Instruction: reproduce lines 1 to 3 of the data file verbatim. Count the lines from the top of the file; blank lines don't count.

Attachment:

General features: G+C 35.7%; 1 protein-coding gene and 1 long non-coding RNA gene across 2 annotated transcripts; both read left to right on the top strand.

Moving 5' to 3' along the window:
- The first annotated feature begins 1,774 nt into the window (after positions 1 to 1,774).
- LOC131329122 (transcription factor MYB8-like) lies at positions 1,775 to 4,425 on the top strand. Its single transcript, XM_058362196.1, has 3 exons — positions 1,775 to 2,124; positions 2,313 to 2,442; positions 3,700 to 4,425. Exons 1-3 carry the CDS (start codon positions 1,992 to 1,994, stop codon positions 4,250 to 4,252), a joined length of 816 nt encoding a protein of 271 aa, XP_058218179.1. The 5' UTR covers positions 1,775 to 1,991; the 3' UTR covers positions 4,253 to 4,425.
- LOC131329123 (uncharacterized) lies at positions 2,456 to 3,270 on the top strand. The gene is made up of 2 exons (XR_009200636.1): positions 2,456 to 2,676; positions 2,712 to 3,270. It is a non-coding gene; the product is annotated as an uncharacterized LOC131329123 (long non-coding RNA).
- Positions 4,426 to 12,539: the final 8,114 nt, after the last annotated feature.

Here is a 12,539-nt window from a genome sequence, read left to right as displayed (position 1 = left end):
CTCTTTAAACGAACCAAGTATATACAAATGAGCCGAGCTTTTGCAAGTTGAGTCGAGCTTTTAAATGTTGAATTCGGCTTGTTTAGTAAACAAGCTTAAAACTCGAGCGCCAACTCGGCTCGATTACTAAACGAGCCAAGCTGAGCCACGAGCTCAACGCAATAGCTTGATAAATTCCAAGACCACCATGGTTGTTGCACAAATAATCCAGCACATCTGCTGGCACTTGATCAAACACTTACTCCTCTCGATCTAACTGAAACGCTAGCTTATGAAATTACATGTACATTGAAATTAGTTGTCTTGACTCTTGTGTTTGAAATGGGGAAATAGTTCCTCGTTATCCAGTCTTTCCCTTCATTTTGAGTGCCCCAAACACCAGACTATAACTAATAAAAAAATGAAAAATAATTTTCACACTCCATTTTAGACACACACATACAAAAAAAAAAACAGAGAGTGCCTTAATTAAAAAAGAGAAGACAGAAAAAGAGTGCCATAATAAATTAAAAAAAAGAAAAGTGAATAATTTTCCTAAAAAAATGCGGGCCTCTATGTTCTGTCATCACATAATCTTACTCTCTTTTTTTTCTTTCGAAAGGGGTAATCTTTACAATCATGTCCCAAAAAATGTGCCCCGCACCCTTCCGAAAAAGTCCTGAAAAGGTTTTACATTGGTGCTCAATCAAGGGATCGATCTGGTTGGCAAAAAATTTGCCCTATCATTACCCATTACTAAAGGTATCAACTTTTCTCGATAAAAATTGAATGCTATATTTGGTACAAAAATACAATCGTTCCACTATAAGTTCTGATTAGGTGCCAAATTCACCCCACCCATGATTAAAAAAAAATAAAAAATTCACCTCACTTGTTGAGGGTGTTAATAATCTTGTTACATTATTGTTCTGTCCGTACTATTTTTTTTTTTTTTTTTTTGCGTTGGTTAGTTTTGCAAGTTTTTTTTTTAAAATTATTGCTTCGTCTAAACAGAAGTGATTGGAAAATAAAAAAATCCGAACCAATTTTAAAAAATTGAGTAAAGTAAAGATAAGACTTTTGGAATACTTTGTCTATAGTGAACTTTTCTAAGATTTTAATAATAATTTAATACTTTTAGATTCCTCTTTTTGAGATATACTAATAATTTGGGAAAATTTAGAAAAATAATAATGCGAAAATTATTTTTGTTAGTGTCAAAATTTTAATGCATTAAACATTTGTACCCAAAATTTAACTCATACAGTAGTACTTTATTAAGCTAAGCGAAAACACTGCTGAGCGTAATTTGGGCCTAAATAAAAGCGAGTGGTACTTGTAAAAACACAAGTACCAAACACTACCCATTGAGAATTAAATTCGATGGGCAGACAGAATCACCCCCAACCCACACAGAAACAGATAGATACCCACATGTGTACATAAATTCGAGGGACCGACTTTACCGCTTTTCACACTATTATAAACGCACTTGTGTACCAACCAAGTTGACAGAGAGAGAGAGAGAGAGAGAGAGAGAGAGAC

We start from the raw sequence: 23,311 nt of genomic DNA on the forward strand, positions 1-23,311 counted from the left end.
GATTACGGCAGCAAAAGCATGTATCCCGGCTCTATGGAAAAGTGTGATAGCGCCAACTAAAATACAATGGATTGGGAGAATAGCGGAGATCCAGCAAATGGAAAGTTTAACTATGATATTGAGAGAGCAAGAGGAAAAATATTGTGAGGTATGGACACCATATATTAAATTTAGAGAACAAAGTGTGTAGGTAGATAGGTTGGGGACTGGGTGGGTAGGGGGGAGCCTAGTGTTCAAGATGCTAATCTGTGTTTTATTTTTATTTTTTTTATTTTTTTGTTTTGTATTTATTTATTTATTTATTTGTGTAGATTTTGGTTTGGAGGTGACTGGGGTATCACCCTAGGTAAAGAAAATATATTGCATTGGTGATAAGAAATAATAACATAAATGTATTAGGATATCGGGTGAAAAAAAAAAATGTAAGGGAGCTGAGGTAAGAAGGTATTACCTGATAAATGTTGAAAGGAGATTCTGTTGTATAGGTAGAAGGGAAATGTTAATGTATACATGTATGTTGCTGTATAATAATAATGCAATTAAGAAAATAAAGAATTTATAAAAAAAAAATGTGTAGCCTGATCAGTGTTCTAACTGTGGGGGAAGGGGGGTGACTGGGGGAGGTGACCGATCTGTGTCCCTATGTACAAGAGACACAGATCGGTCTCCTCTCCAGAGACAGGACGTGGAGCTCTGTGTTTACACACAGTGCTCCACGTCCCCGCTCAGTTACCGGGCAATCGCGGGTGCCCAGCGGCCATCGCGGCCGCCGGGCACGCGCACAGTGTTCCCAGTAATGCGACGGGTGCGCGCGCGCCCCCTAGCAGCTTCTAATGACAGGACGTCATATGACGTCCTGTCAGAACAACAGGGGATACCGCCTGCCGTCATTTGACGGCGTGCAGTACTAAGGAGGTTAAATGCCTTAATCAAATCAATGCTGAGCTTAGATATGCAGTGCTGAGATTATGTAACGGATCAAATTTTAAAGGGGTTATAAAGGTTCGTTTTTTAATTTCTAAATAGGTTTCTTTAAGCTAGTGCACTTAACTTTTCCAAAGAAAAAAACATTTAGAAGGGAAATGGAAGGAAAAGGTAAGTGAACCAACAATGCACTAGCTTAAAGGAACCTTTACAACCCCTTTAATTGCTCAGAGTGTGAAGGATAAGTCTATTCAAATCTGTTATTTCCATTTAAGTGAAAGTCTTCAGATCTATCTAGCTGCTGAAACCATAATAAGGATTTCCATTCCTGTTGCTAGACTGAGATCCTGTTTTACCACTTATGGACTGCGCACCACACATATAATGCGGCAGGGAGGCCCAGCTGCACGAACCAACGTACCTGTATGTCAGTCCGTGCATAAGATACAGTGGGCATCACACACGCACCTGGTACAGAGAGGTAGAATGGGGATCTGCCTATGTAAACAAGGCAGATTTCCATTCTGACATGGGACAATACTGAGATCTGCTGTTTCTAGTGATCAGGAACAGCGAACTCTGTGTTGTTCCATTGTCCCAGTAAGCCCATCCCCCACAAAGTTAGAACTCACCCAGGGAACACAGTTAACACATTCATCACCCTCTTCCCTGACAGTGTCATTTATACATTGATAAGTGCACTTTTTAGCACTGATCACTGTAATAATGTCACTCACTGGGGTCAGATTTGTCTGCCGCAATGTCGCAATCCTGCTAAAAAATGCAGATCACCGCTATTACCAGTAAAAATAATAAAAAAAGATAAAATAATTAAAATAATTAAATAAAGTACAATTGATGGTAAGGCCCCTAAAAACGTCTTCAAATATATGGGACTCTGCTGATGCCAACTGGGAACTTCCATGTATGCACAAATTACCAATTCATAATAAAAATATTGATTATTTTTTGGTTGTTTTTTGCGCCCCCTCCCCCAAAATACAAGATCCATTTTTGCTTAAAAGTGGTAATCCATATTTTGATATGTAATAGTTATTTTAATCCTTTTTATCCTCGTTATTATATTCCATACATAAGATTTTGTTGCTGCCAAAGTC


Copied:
General features: G+C 35.7%; 1 protein-coding gene and 1 long non-coding RNA gene across 2 annotated transcripts; both read left to right on the top strand.

Moving 5' to 3' along the window:
- The first annotated feature begins 1,774 nt into the window (after positions 1 to 1,774).